Thursday, March 11th, 2004
Bill H.R. 339, short titled as the Personal Responsibility in Food Consumption Act, street named, the “Cheeseburger Bill.” (Open the link and type in the bill no. at the search field):
The major text goes:
PREVENTION OF FRIVOLOUS LAWSUITS–The manufacturer, distributor, or seller of a food or non-alcoholic beverage product intended for human consumption shall not be subject to civil liability, in Federal or State court, whether stated in terms of negligence, strict liability, absolute liability, breach of warranty, or State statutory cause of action, relating to consumption of food or non-alcoholic beverage products unless the plaintiff proves that, at the time of sale, the product was not in compliance with applicable statutory and regulatory requirements.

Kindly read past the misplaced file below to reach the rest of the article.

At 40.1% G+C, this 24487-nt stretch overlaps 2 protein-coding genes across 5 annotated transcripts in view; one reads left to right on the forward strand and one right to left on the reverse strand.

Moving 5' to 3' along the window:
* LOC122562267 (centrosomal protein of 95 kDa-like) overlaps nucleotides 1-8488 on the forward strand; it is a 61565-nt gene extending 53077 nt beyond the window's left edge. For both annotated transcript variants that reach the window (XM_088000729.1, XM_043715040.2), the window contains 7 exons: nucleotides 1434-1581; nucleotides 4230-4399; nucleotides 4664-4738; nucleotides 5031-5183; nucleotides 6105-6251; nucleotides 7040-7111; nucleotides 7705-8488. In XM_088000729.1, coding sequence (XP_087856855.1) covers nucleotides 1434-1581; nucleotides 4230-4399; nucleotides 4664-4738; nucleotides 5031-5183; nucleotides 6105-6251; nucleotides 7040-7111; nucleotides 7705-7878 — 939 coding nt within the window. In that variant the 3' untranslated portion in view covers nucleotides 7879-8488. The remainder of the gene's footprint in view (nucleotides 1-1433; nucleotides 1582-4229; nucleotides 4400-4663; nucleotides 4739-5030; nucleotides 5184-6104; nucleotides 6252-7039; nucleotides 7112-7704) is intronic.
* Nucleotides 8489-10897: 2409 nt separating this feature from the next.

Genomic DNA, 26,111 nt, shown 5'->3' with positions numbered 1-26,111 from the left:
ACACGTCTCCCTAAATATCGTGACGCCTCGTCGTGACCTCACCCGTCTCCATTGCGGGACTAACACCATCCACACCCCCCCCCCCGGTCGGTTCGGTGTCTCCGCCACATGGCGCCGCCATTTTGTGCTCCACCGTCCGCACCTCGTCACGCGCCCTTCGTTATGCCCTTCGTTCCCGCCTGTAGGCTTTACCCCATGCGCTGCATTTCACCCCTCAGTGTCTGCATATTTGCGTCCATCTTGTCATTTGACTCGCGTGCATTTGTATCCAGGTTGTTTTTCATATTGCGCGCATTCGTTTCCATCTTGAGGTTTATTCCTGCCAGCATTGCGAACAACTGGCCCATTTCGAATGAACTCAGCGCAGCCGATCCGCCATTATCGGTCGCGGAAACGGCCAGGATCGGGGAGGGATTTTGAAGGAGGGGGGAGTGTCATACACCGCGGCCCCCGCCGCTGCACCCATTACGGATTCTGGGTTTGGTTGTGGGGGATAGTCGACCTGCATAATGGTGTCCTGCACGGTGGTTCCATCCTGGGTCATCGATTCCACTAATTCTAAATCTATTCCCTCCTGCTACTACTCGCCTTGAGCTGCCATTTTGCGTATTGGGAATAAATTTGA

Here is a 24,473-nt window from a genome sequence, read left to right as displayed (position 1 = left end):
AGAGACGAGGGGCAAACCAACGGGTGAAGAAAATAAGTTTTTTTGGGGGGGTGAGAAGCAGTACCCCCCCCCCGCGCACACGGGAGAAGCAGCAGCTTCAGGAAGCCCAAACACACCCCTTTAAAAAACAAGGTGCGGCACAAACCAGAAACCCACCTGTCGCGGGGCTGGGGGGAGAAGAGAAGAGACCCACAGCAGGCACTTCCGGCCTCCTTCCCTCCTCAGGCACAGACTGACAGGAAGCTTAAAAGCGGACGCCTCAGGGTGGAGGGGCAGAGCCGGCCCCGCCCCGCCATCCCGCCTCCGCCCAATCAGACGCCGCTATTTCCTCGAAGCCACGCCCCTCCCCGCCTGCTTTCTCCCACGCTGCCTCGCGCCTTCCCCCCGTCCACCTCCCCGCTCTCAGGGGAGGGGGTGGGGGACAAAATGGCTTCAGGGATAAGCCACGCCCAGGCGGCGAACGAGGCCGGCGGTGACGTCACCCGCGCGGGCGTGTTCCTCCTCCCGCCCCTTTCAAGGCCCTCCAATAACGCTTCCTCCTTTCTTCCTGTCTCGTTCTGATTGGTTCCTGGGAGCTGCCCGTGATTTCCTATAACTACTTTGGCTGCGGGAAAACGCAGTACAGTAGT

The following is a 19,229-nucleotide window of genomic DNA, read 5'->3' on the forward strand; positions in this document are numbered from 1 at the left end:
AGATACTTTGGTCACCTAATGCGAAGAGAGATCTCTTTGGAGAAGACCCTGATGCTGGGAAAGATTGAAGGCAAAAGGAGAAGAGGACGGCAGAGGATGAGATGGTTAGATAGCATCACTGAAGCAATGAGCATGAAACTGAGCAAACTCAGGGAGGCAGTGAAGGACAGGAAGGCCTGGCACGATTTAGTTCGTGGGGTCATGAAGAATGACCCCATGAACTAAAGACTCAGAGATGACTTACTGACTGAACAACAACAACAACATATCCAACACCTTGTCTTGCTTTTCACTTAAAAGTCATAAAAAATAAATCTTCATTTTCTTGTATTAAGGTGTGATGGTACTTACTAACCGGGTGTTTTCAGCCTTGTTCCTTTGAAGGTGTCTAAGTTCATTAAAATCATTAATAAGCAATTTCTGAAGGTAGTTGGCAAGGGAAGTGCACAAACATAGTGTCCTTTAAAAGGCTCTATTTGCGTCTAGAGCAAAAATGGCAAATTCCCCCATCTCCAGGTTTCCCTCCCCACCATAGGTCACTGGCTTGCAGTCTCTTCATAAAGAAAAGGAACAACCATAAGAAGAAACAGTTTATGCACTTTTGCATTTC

The serious response: Frivolous here means: cases without merit. The bill, in my reading, doesn’t prevent cases from going to court, but it does limit how one defines “liability.”
Another question though: is this an example of the law evolving? Or is it the law “reacting” or “overreacting”?
One of the concepts that the American Constitution keeps delivering is the notion of interpretability. The fact that we still fight over ammendments to the document is a good thing.
Here’s my real response to the above bill (sometimes I wish I was in Congress so that I could write up funny-sounding bills and write overtly regulated law): “PREVENTION OF FRIVOLOUS BILLS AND DUMB TITLES–no bill shall be written that presumes to dictate or determine definitions of and for any rational human being as regards personal responsibility in association with the word food . . .”
Free societies, if free they are, come with all kinds of risks. Can we legistate out all of them in life?